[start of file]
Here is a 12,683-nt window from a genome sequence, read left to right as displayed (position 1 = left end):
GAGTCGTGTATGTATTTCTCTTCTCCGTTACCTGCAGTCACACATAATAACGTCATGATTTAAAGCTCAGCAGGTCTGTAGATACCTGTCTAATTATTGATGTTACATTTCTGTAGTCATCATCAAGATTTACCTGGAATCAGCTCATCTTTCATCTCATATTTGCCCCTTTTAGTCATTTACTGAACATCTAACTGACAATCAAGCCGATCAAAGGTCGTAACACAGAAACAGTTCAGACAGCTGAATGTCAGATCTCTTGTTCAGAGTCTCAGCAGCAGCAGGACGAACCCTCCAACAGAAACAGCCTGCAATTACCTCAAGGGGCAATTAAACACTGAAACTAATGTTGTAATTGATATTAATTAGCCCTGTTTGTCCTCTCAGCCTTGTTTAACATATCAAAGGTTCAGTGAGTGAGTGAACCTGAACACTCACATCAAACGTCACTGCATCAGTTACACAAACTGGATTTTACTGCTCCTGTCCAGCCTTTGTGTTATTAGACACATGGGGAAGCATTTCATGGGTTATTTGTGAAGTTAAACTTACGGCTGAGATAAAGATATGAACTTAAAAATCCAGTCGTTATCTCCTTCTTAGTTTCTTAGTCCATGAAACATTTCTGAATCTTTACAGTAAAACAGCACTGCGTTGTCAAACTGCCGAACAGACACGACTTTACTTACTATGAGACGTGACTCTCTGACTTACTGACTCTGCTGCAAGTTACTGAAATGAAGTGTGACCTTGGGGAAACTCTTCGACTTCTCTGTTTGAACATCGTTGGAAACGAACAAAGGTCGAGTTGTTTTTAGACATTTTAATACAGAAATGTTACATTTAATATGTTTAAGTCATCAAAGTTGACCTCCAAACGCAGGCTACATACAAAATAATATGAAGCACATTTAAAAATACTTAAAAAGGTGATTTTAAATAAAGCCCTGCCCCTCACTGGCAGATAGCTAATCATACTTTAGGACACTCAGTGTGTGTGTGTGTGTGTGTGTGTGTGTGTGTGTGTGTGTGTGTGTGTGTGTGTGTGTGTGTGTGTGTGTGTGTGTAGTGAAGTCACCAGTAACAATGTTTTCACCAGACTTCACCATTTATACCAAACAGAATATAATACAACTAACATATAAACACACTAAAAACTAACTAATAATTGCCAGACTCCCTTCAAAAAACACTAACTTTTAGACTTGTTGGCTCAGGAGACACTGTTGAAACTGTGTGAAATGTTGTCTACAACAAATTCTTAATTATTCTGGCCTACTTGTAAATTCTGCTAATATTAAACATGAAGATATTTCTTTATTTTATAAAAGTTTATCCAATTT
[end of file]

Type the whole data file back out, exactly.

Here is a 12,683-nt window from a genome sequence, read left to right as displayed (position 1 = left end):
GAGTCGTGTATGTATTTCTCTTCTCCGTTACCTGCAGTCACACATAATAACGTCATGATTTAAAGCTCAGCAGGTCTGTAGATACCTGTCTAATTATTGATGTTACATTTCTGTAGTCATCATCAAGATTTACCTGGAATCAGCTCATCTTTCATCTCATATTTGCCCCTTTTAGTCATTTACTGAACATCTAACTGACAATCAAGCCGATCAAAGGTCGTAACACAGAAACAGTTCAGACAGCTGAATGTCAGATCTCTTGTTCAGAGTCTCAGCAGCAGCAGGACGAACCCTCCAACAGAAACAGCCTGCAATTACCTCAAGGGGCAATTAAACACTGAAACTAATGTTGTAATTGATATTAATTAGCCCTGTTTGTCCTCTCAGCCTTGTTTAACATATCAAAGGTTCAGTGAGTGAGTGAACCTGAACACTCACATCAAACGTCACTGCATCAGTTACACAAACTGGATTTTACTGCTCCTGTCCAGCCTTTGTGTTATTAGACACATGGGGAAGCATTTCATGGGTTATTTGTGAAGTTAAACTTACGGCTGAGATAAAGATATGAACTTAAAAATCCAGTCGTTATCTCCTTCTTAGTTTCTTAGTCCATGAAACATTTCTGAATCTTTACAGTAAAACAGCACTGCGTTGTCAAACTGCCGAACAGACACGACTTTACTTACTATGAGACGTGACTCTCTGACTTACTGACTCTGCTGCAAGTTACTGAAATGAAGTGTGACCTTGGGGAAACTCTTCGACTTCTCTGTTTGAACATCGTTGGAAACGAACAAAGGTCGAGTTGTTTTTAGACATTTTAATACAGAAATGTTACATTTAATATGTTTAAGTCATCAAAGTTGACCTCCAAACGCAGGCTACATACAAAATAATATGAAGCACATTTAAAAATACTTAAAAAGGTGATTTTAAATAAAGCCCTGCCCCTCACTGGCAGATAGCTAATCATACTTTAGGACACTCAGTGTGTGTGTGTGTGTGTGTGTGTGTGTGTGTGTGTGTGTGTGTGTGTGTGTGTGTGTGTGTGTGTGTGTGTGTGTAGTGAAGTCACCAGTAACAATGTTTTCACCAGACTTCACCATTTATACCAAACAGAATATAATACAACTAACATATAAACACACTAAAAACTAACTAATAATTGCCAGACTCCCTTCAAAAAACACTAACTTTTAGACTTGTTGGCTCAGGAGACACTGTTGAAACTGTGTGAAATGTTGTCTACAACAAATTCTTAATTATTCTGGCCTACTTGTAAATTCTGCTAATATTAAACATGAAGATATTTCTTTATTTTATAAAAGTTTATCCAATTT